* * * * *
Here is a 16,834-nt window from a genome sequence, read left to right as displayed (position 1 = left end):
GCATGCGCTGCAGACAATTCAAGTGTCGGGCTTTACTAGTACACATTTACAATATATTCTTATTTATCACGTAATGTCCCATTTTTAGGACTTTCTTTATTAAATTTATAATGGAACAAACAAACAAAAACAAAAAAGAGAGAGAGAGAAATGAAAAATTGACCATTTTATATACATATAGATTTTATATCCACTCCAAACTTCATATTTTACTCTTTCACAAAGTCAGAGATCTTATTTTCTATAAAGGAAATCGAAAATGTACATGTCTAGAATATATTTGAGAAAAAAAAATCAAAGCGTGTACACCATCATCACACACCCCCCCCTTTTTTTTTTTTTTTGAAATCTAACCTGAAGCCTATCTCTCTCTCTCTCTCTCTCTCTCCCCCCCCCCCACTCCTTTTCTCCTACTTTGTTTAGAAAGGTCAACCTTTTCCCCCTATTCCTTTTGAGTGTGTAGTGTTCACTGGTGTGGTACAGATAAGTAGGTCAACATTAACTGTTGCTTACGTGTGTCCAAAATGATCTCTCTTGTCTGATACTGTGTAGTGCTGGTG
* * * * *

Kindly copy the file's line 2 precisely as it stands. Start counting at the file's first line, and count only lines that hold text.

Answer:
GCATGCGCTGCAGACAATTCAAGTGTCGGGCTTTACTAGTACACATTTACAATATATTCTTATTTATCACGTAATGTCCCATTTTTAGGACTTTCTTTATTAAATTTATAATGGAACAAACAAACAAAAACAAAAAAGAGAGAGAGAGAAATGAAAAATTGACCATTTTATATACATATAGATTTTATATCCACTCCAAACTTCATATTTTACTCTTTCACAAAGTCAGAGATCTTATTTTCTATAAAGGAAATCGAAAATGTACATGTCTAGAATATATTTGAGAAAAAAAAATCAAAGCGTGTACACCATCATCACACACCCCCCCCTTTTTTTTTTTTTTTGAAATCTAACCTGAAGCCTATCTCTCTCTCTCTCTCTCTCTCTCCCCCCCCCCCACTCCTTTTCTCCTACTTTGTTTAGAAAGGTCAACCTTTTCCCCCTATTCCTTTTGAGTGTGTAGTGTTCACTGGTGTGGTACAGATAAGTAGGTCAACATTAACTGTTGCTTACGTGTGTCCAAAATGATCTCTCTTGTCTGATACTGTGTAGTGCTGGTG